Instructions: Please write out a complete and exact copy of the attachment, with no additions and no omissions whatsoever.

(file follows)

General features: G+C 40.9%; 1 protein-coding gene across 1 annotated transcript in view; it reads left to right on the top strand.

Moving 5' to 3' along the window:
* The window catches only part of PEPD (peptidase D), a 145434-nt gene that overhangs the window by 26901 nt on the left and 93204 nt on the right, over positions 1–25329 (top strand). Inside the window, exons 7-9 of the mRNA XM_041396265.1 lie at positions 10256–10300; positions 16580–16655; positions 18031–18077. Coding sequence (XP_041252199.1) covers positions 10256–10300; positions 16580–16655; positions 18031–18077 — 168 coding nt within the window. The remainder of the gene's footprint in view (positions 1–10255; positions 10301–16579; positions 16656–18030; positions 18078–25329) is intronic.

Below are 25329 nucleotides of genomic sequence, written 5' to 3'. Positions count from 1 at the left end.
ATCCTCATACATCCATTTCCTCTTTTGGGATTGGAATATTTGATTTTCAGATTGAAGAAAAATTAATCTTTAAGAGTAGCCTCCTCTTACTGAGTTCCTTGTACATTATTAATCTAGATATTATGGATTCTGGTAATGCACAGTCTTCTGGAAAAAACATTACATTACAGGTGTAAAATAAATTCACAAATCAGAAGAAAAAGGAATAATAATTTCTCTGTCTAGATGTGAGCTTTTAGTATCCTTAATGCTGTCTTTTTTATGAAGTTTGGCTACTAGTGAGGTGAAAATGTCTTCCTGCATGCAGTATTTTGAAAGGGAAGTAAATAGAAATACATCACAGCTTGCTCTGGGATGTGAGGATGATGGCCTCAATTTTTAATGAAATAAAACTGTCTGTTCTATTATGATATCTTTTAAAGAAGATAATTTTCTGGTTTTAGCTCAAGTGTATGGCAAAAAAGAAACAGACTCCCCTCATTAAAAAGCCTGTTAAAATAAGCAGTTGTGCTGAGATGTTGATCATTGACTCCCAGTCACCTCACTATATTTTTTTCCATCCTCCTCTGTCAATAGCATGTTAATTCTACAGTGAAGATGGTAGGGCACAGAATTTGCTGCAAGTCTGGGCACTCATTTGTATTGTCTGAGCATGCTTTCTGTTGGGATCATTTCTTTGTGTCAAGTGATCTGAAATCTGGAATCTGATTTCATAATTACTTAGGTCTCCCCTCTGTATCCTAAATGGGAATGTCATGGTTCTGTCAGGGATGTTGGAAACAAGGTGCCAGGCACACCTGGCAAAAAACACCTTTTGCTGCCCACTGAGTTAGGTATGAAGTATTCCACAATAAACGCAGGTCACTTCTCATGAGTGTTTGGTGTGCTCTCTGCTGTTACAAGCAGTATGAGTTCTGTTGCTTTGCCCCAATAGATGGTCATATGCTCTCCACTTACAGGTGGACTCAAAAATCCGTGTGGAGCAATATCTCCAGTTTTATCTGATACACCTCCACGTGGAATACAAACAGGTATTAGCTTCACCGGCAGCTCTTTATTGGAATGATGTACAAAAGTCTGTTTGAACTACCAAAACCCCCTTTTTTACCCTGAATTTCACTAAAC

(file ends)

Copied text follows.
General features: G+C 40.9%; 1 protein-coding gene across 1 annotated transcript in view; it reads left to right on the top strand.

Moving 5' to 3' along the window:
* The window catches only part of PEPD (peptidase D), a 145434-nt gene that overhangs the window by 26901 nt on the left and 93204 nt on the right, over positions 1–25329 (top strand). Inside the window, exons 7-9 of the mRNA XM_041396265.1 lie at positions 10256–10300; positions 16580–16655; positions 18031–18077. Coding sequence (XP_041252199.1) covers positions 10256–10300; positions 16580–16655; positions 18031–18077 — 168 coding nt within the window. The remainder of the gene's footprint in view (positions 1–10255; positions 10301–16579; positions 16656–18030; positions 18078–25329) is intronic.

Below are 25329 nucleotides of genomic sequence, written 5' to 3'. Positions count from 1 at the left end.
ATCCTCATACATCCATTTCCTCTTTTGGGATTGGAATATTTGATTTTCAGATTGAAGAAAAATTAATCTTTAAGAGTAGCCTCCTCTTACTGAGTTCCTTGTACATTATTAATCTAGATATTATGGATTCTGGTAATGCACAGTCTTCTGGAAAAAACATTACATTACAGGTGTAAAATAAATTCACAAATCAGAAGAAAAAGGAATAATAATTTCTCTGTCTAGATGTGAGCTTTTAGTATCCTTAATGCTGTCTTTTTTATGAAGTTTGGCTACTAGTGAGGTGAAAATGTCTTCCTGCATGCAGTATTTTGAAAGGGAAGTAAATAGAAATACATCACAGCTTGCTCTGGGATGTGAGGATGATGGCCTCAATTTTTAATGAAATAAAACTGTCTGTTCTATTATGATATCTTTTAAAGAAGATAATTTTCTGGTTTTAGCTCAAGTGTATGGCAAAAAAGAAACAGACTCCCCTCATTAAAAAGCCTGTTAAAATAAGCAGTTGTGCTGAGATGTTGATCATTGACTCCCAGTCACCTCACTATATTTTTTTCCATCCTCCTCTGTCAATAGCATGTTAATTCTACAGTGAAGATGGTAGGGCACAGAATTTGCTGCAAGTCTGGGCACTCATTTGTATTGTCTGAGCATGCTTTCTGTTGGGATCATTTCTTTGTGTCAAGTGATCTGAAATCTGGAATCTGATTTCATAATTACTTAGGTCTCCCCTCTGTATCCTAAATGGGAATGTCATGGTTCTGTCAGGGATGTTGGAAACAAGGTGCCAGGCACACCTGGCAAAAAACACCTTTTGCTGCCCACTGAGTTAGGTATGAAGTATTCCACAATAAACGCAGGTCACTTCTCATGAGTGTTTGGTGTGCTCTCTGCTGTTACAAGCAGTATGAGTTCTGTTGCTTTGCCCCAATAGATGGTCATATGCTCTCCACTTACAGGTGGACTCAAAAATCCGTGTGGAGCAATATCTCCAGTTTTATCTGATACACCTCCACGTGGAATACAAACAGGTATTAGCTTCACCGGCAGCTCTTTATTGGAATGATGTACAAAAGTCTGTTTGAACTACCAAAACCCCCTTTTTTACCCTGAATTTCACTAAAC